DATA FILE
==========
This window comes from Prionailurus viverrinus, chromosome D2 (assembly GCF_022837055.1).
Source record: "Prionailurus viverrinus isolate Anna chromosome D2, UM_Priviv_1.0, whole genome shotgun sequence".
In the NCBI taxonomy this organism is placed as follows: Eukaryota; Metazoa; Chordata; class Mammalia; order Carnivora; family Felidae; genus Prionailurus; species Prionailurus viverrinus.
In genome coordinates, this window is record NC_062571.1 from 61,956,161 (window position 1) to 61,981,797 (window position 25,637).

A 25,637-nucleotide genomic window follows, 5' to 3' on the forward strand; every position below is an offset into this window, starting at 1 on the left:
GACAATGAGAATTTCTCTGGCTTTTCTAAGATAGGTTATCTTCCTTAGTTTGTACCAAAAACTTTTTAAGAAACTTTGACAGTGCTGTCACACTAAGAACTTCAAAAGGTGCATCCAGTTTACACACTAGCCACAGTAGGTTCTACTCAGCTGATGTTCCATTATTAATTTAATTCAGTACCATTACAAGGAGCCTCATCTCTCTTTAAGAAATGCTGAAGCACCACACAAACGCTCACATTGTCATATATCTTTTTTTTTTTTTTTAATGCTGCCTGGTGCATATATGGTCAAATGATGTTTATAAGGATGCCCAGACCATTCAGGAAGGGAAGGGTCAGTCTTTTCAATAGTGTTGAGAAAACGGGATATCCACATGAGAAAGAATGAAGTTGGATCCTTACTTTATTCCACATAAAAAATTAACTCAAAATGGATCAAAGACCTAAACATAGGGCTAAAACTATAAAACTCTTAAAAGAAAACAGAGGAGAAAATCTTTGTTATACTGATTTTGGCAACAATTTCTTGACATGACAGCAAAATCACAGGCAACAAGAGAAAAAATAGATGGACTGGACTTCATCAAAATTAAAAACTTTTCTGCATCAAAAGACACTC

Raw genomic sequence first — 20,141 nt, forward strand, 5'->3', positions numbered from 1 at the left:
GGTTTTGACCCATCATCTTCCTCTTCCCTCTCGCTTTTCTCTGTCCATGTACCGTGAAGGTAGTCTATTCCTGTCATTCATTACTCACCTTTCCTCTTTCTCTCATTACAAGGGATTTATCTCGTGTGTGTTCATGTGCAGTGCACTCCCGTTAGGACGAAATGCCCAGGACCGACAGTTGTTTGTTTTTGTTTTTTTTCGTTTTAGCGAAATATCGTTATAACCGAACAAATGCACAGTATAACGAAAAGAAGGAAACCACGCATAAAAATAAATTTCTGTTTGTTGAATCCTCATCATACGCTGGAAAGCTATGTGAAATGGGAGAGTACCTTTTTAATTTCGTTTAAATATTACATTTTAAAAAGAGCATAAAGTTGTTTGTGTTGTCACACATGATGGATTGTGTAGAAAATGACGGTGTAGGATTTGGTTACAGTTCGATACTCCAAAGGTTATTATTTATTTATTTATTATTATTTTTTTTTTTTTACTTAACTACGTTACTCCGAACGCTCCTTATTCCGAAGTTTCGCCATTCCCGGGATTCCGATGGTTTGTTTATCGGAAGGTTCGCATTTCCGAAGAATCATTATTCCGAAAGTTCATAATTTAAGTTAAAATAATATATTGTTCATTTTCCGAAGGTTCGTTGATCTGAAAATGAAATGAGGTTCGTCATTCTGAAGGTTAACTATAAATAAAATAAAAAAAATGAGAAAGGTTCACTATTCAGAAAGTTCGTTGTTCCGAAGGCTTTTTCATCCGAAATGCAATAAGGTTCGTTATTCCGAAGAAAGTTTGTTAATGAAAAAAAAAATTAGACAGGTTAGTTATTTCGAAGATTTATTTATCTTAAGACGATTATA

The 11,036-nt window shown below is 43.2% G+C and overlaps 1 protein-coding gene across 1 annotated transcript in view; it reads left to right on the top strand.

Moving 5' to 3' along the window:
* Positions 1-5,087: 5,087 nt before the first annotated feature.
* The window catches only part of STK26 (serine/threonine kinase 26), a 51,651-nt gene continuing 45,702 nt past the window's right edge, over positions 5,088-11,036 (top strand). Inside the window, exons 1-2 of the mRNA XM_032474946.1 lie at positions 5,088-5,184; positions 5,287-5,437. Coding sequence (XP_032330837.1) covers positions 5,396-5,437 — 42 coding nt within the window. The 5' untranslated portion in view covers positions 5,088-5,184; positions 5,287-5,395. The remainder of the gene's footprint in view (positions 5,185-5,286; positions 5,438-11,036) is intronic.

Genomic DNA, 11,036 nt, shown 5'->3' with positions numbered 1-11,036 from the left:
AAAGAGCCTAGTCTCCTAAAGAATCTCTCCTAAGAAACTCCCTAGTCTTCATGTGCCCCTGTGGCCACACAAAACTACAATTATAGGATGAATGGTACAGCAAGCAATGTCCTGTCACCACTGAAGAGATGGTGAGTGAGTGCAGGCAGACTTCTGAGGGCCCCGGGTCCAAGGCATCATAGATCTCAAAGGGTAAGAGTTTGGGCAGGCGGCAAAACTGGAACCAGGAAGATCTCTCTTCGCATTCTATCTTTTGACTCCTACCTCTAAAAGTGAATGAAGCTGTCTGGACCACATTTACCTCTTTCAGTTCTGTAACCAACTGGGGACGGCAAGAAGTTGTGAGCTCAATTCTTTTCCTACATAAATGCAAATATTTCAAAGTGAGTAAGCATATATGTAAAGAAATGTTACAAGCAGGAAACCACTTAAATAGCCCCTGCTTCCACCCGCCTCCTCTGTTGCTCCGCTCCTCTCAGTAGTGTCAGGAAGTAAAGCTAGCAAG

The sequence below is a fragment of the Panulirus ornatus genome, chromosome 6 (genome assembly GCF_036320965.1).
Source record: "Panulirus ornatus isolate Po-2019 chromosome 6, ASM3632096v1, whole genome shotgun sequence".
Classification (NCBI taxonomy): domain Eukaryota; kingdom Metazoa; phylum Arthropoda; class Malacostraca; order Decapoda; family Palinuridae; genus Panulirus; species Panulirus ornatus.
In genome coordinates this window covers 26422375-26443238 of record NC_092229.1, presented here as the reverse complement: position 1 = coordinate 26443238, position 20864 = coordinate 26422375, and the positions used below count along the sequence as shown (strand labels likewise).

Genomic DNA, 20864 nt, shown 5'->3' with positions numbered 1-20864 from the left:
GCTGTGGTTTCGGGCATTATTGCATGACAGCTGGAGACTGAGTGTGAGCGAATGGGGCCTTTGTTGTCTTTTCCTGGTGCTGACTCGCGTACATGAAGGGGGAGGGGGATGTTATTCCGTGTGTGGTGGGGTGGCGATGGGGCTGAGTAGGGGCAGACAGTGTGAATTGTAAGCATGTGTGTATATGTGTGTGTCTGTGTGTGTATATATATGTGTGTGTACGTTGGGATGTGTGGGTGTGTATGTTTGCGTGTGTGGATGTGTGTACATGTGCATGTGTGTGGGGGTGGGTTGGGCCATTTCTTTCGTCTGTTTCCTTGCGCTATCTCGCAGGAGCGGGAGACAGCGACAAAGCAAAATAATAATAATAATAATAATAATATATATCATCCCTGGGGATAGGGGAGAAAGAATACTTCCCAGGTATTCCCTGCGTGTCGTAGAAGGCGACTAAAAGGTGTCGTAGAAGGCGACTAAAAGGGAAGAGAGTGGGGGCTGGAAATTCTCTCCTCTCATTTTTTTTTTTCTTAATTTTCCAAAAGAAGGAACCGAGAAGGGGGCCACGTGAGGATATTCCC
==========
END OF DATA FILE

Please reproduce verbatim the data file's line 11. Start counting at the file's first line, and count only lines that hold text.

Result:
* Positions 1-5,087: 5,087 nt before the first annotated feature.